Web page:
Posts Tagged ‘911’

Flashbacks of A Nightmare, An Eleven Year Reflection of September 11, 2001

September 10, 2012

Like most Americans, I was devastated by the images of the mutilation of a dream, as I watched the symbols of America come tumbling down.  Like most Americans, I cried that day.  I wanted the reality of that day to be a nightmare from which I would awaken.  Instead, the reality became more vivid with each movement of the clock that signaled the passing of seconds, minutes and hours on that day.

In my dreams, the nightmare was often in replay like it was on CBS, NBC, ABC and FOX.  In my head, I heard the voices of more than three thousand people praying for their God and calling for their loved ones.  The screams of their excruciating pain and the anticipation of death just moments away plays in high definition in my mind.  I cover my ears and yet I cannot silence their screams; eleven years later it still echoes in my ears.

As long as I live, I will remember where I was on September 11, 2001, the day that hatred and greed gave birth to a new America.  It was the day that the freedom and calm we took forever was replaced with the reality that our our freedom and security are at risk.

It was a beautiful Tuesday morning and I had debated with myself if I was going to work that day. The suburban area in which I lived was about thirty miles south of Washington, D.C. and is has traffic second only to the traffic in Los Angeles, California.  Interstate 95 was the most expedient route to my office but it is also one of the busiest corridors for travel between the South and the Northeast part of the United States.

As always I turned my radio between my two most favorite stations in the Washington, DC area; Howard University’s music Station WHUR and local talk radio station WTOP.   I heard the announcer on WTOP say that there was a report that a plane had hit Tower of the World Trade Center.  I thought to myself “what a horrible accident, some inexperienced pilot really lost his bearings and hit the tower”.  I imagined only that he had knocked down the antenna, never considering that it was a commercial jet that had hit the top floors with dozens of passengers onboard.

After hearing the news of the first plane, I turned from WTOP TO WHUR and heard that a second plane had hit the second tower.  I then realized thenthat the plane crashes were not accidental and this day was going to be an extraordinary one.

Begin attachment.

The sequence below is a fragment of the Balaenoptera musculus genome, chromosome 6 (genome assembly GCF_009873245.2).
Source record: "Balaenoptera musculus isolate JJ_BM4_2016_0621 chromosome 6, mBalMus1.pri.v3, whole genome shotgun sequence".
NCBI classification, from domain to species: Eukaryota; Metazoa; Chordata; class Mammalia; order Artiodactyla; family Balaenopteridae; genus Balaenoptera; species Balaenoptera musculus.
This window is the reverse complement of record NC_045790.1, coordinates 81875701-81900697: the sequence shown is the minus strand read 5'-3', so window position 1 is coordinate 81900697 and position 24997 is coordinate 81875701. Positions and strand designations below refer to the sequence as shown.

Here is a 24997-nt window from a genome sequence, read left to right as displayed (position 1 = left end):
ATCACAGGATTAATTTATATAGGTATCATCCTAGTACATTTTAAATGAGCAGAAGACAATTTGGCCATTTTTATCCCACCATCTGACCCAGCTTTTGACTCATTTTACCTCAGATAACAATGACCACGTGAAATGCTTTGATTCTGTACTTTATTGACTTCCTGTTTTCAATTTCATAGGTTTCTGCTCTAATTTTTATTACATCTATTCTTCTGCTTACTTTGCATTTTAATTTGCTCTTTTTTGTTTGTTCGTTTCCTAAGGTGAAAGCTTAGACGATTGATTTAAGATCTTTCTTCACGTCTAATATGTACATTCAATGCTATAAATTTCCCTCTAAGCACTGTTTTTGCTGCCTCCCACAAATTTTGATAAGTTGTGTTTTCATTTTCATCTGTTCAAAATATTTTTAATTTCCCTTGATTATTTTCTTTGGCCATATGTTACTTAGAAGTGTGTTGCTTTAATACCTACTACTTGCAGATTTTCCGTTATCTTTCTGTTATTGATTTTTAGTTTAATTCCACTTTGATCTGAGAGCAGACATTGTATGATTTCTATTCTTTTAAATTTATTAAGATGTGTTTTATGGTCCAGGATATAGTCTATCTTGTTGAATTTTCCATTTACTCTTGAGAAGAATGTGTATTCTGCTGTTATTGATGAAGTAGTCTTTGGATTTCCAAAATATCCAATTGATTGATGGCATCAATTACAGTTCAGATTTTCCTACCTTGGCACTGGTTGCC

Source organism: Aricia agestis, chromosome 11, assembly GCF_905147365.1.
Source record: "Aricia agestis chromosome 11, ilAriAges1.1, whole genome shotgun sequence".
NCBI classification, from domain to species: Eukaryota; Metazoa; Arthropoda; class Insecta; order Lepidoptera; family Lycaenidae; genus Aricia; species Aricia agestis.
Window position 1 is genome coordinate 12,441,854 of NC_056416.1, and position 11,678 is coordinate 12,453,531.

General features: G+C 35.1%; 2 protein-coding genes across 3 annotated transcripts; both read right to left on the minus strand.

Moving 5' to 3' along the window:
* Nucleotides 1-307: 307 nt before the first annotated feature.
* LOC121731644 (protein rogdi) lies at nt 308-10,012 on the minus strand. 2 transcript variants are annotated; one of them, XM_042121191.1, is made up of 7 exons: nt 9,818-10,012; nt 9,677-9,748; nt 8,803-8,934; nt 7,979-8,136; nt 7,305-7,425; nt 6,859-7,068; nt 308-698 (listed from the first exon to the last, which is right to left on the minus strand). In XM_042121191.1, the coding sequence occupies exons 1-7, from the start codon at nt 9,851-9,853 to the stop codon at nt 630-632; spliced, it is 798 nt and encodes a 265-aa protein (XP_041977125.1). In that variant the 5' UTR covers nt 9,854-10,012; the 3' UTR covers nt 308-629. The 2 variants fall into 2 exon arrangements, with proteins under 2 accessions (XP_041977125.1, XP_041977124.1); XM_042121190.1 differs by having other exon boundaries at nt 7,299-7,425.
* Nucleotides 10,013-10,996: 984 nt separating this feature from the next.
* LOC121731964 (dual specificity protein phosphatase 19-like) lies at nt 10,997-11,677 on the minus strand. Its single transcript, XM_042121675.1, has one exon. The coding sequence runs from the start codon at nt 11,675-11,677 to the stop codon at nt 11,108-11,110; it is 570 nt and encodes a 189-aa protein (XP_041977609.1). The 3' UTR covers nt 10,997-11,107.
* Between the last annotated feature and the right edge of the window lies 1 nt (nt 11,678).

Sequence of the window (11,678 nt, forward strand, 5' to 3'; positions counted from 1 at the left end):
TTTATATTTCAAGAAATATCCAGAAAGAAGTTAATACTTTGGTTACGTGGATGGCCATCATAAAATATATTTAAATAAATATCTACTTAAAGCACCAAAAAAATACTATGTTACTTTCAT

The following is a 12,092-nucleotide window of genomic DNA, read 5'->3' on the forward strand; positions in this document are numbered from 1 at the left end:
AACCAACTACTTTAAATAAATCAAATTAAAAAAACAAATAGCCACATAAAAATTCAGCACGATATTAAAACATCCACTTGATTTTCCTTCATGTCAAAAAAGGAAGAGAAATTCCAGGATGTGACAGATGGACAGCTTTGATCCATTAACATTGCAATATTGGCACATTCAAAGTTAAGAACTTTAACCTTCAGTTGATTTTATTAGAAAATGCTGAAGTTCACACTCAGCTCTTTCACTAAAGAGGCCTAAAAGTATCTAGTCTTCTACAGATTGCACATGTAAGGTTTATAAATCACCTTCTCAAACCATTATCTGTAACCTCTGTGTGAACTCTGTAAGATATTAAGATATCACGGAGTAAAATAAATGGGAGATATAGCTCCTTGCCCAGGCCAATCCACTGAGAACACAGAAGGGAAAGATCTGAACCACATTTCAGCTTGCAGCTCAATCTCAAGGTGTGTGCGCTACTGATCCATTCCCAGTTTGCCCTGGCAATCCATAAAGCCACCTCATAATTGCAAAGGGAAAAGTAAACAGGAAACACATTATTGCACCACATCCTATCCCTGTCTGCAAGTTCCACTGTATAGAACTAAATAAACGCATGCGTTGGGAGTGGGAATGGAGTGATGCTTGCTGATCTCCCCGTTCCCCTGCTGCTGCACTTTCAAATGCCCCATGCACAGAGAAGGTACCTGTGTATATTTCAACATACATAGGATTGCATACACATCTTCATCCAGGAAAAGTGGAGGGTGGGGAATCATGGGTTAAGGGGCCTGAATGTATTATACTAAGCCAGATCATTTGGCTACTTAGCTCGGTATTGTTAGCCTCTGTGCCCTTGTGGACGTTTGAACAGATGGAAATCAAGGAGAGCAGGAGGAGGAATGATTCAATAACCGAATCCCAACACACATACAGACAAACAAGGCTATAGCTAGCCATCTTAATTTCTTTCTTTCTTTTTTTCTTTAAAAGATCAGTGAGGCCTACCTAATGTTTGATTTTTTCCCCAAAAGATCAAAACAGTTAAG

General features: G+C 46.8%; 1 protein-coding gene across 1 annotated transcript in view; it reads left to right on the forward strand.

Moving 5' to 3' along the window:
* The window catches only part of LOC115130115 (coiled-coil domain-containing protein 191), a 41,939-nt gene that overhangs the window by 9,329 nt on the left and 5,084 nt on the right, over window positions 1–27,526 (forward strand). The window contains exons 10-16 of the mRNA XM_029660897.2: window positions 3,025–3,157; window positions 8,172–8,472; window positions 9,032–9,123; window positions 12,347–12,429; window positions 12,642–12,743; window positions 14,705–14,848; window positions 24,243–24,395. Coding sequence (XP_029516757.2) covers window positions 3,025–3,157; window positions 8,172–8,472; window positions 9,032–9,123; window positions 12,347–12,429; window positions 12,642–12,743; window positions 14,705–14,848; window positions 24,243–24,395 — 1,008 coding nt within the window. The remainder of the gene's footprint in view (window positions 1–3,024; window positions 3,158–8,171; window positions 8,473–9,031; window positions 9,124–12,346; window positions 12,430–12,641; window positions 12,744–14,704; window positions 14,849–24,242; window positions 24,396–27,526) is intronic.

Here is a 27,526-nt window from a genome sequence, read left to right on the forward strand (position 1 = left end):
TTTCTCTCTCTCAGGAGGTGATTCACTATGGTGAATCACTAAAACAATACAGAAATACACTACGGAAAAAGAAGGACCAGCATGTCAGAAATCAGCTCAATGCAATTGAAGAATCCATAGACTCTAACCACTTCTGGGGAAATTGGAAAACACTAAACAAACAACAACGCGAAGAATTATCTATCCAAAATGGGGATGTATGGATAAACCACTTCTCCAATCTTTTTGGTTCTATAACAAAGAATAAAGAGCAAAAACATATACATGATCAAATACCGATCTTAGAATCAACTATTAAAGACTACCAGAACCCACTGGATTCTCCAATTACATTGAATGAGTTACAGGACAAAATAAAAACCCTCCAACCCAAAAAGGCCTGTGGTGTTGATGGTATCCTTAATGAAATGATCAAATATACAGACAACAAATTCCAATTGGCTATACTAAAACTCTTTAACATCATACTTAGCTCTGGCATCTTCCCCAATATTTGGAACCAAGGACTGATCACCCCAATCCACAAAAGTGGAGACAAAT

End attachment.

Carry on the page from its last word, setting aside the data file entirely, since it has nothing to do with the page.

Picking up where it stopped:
As I approached the sign that said Seminary Road Exit ¾ miles, I saw black transforming the sky several exits ahead.  It appeared to be billowing close to the exit I would take near the Pentagon.  I was an exit that would take me to Route 110 through Rosslyn, Virginia to Clarendon where my office was located on Wilson Blvd.    I called my office and told them I would not be coming to work, and my manager suggested that I just go home “something terrible was going on and the office would likely be closing” he said.   I pressed my foot to the petal hard to drive myself home as fast I could; I just wanted to get home;  I wanted to see my son.   I thought to myself “If I am going to die,  I want to die at home”.

I drove down 395 so fast that I do not recall passing the usual landmarks, I remember turning off at my exit only because the warning light for low fuel caught my attention with its ding.  As I stopped at the traffic signals after exiting near Potomac Mills where I lived, I looked over at the cars on each side of me.  I wondered if the drivers in those cars knew that our we were under attack. I wondered if they knew that people were trapped in the burning planes and buildings in New York and in Washington, DC.   I wanted to tell them, I wanted to get out of my car and hug them and I wanted to tell them to hurry home to their loved ones.

I had stopped buying gas from Shell during Apartheid but on this day  I stopped to a Shell Gas station to purchase gas and as I pumped my gas, a white man who was refueling his car in the island next to me and I at a simultaneous moment said” How could this happen?”  We both just wanted to get home.  We wished each other safe travel and got in our cars and drove away.  I felt a tremendous bond to that stranger, a person who on any other day would likely never have spoken to me or me to him.

I arrived in front of my home, got out of my car and expelled a sigh of relief as I turned the key to open my front door.  I turned on the television and watched in disbelief the horror that continued to unfold during my commute home.  I heard reports of a third plane that went down in a field in Pennsylvania with dozens of passengers onboard.  I called my mother, my sisters and brother, other family members and friends to ask if they were okay.

I prepared myself for the worst. I prayed for those in the Twin Towers, at the Pentagon and in the field in Pennsylvania.  I prayed for America.  I have tried to imagine what those in the planes and in the building at the Pentagon must have gone through before they died. Some called loved ones to say goodbye and others comforted each other as they took their last breaths.  They did not think of color, ethnicity, social status, religion or political persuasion in those moments;  they were all people with a horrible common fate.   I pray that on this eleventh anniversary of their deaths, we remember their sacrifice.  I hope that we have learned that life is short and fragile and that freedom has not been free.  I hope that we do not wait until we are faced with a similar fate to realize that hate is not a respecter of persons or countries, we should focus our vision and our minds and see our fellow Americans and other world citizens as human….. is that not more than enough to unite us all?